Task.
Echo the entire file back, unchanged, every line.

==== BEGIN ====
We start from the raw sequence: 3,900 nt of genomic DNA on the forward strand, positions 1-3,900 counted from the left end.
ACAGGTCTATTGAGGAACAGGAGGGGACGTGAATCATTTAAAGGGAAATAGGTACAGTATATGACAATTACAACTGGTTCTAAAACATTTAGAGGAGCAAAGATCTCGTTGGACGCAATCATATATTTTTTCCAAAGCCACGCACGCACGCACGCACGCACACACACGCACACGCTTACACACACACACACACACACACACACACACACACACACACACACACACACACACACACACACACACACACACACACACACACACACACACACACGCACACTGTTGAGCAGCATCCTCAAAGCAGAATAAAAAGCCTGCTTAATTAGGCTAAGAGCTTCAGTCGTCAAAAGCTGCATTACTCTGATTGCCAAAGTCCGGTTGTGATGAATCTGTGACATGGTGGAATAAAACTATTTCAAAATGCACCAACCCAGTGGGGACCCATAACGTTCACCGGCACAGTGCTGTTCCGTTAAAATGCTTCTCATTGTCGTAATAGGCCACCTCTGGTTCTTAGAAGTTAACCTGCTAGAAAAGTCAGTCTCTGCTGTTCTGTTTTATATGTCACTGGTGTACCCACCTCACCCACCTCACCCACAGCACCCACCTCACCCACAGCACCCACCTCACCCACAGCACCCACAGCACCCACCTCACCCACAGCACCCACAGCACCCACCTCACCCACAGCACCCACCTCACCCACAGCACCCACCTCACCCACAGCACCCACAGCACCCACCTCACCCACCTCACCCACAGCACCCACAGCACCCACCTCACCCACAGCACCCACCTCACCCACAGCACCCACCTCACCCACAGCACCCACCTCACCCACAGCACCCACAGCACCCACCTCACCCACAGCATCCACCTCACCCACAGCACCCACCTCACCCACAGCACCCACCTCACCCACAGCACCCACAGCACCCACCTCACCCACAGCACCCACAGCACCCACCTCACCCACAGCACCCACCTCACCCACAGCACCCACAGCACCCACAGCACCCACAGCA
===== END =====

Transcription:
We start from the raw sequence: 3,900 nt of genomic DNA on the forward strand, positions 1-3,900 counted from the left end.
ACAGGTCTATTGAGGAACAGGAGGGGACGTGAATCATTTAAAGGGAAATAGGTACAGTATATGACAATTACAACTGGTTCTAAAACATTTAGAGGAGCAAAGATCTCGTTGGACGCAATCATATATTTTTTCCAAAGCCACGCACGCACGCACGCACGCACACACACGCACACGCTTACACACACACACACACACACACACACACACACACACACACACACACACACACACACACACACACACACACACACACACACACACACACACACACGCACACTGTTGAGCAGCATCCTCAAAGCAGAATAAAAAGCCTGCTTAATTAGGCTAAGAGCTTCAGTCGTCAAAAGCTGCATTACTCTGATTGCCAAAGTCCGGTTGTGATGAATCTGTGACATGGTGGAATAAAACTATTTCAAAATGCACCAACCCAGTGGGGACCCATAACGTTCACCGGCACAGTGCTGTTCCGTTAAAATGCTTCTCATTGTCGTAATAGGCCACCTCTGGTTCTTAGAAGTTAACCTGCTAGAAAAGTCAGTCTCTGCTGTTCTGTTTTATATGTCACTGGTGTACCCACCTCACCCACCTCACCCACAGCACCCACCTCACCCACAGCACCCACCTCACCCACAGCACCCACAGCACCCACCTCACCCACAGCACCCACAGCACCCACCTCACCCACAGCACCCACCTCACCCACAGCACCCACCTCACCCACAGCACCCACAGCACCCACCTCACCCACCTCACCCACAGCACCCACAGCACCCACCTCACCCACAGCACCCACCTCACCCACAGCACCCACCTCACCCACAGCACCCACCTCACCCACAGCACCCACAGCACCCACCTCACCCACAGCATCCACCTCACCCACAGCACCCACCTCACCCACAGCACCCACCTCACCCACAGCACCCACAGCACCCACCTCACCCACAGCACCCACAGCACCCACCTCACCCACAGCACCCACCTCACCCACAGCACCCACAGCACCCACAGCACCCACAGCA